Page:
Google launches a new Attribution Beta | Articles


A couple of days ago, you might have seen a new tab in your Google Analytics report: Attribution Beta. This news Beta from Google did not make a lot of noise in the news, but only a couple of weeks after the launch of the “Web + App” properties in Google Analytics, it is another big move from Google.

It has been a while since we were patiently waiting for an improvement on the classic Multi-Channels Funnels reports in Google Analytics. But then, what does the new Beta has to offer?

For those who need a refresher on attribution, I encourage you to go through that introduction to the attribution article. It’s only a 5 minutes read and it will help you get a good understanding of the topic.

For the lazy ones, here is how Google defines Attribution:

Attribution is the act of assigning credit for conversions to different ads, clicks, and factors along a user's path to completing a conversion. An attribution model can be a rule, a set of rules, or a data-driven algorithm that determines how credit for conversions is assigned to touchpoints on conversion paths.

It is the last sentence of this definition that is interesting for us today. Historically, Google and other similar Analytics tools provided marketers with default rule-based models such First & Last Click, Time Decay, Linear or Position Based attribution. All those models were interesting to look at when trying to attribute the real value of any touchpoint other than the Last Click default model.

But the truth is that all those models are wrong and misleading, in their own specific ways.

If you want to deep-dive on that topic, go through this article explaining the evolution of attribution over time.

For the ones lucky enough to run on Google Analytics 360 (paid version), Data-Driven Attribution might not be new to you, but for the others, it is a true game-changer to have access to a free data-driven attribution tool.

Data-Driven Attribution Model

The new feature of the Attribution that gets us all excited is the launch of Data-Driven Attribution inside Google Analytics (finally!). DDA is a machine-learning-based attribution model that evaluates both the conversions and the non-conversions path to better allocate credit to any touchpoint.

As explained by Google: the model incorporates factors such as time from conversion, device type, number of ad interactions, the order of ad exposure, and the type of creative assets. Using a counterfactual approach, the model contrasts what happened with what could have occurred to determine which touchpoints are most likely to drive conversions. The model attributes conversion credit to these touchpoints based on this likelihood.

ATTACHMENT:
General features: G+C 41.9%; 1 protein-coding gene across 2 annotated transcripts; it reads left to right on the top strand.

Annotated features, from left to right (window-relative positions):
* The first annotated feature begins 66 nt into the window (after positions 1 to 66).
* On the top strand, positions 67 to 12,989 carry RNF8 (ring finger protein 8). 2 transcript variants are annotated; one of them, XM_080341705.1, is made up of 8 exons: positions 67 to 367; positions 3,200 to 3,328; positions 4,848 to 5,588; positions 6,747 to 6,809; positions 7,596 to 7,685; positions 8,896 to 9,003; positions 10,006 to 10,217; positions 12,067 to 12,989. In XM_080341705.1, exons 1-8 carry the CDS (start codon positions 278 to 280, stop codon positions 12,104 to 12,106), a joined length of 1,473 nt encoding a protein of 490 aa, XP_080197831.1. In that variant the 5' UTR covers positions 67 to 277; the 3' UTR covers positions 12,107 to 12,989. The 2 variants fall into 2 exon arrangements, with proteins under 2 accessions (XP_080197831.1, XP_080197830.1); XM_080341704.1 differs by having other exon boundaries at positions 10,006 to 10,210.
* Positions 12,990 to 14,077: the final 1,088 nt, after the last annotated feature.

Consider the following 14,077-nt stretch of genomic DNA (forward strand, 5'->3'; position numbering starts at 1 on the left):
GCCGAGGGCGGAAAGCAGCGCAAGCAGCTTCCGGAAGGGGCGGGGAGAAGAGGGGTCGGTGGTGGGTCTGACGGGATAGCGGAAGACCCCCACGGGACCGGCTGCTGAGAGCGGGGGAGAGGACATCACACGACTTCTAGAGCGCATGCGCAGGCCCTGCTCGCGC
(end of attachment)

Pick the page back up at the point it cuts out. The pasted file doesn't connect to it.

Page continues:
Here is a visual example of how this model works:

Data-Driven Attribution example

In the example above, Google will compare the path to conversion with the path that did not convert and will, therefore, be able to allocate more credit to the differentiator, in this case, the bannering touchpoint.

Is there any requirement?

Asking the question is already answering it. As the model is data-driven, it needs a minimum volume before you can access your first data-driven models. The minimum requirement is to have at least 600 conversions within the last 30 days. Note that eligibility for data-driven attribution is determined by the data for each conversion type, so you may see a Data-driven model for some of your website and Google Analytics conversions but not for others. Also, what is true to access the DDA model is also true to keep accessing it, so if your conversion volume drops under the minimum requirement, you won’t be able to access your DDA report anymore.

Test, test & test

As the product is still a beta, you can expect some limitations. For example, it is not (yet?) possible to use Custom Channel Groups in the different models. Another limitation is the absence of Google Ads cost data and click data for reporting.

We can expect those features to be incorporated as the product grows. 

We, therefore, encourage you to test this new beta and share feedback with the development teams in order to make the product evolve in the way marketers are expecting it to evolve. From our experience, Google engineers take those feedback very seriously and do not hesitate to include those in their product roadmap.


publication author Grégoire le Hardy
Grégoire le Hardy

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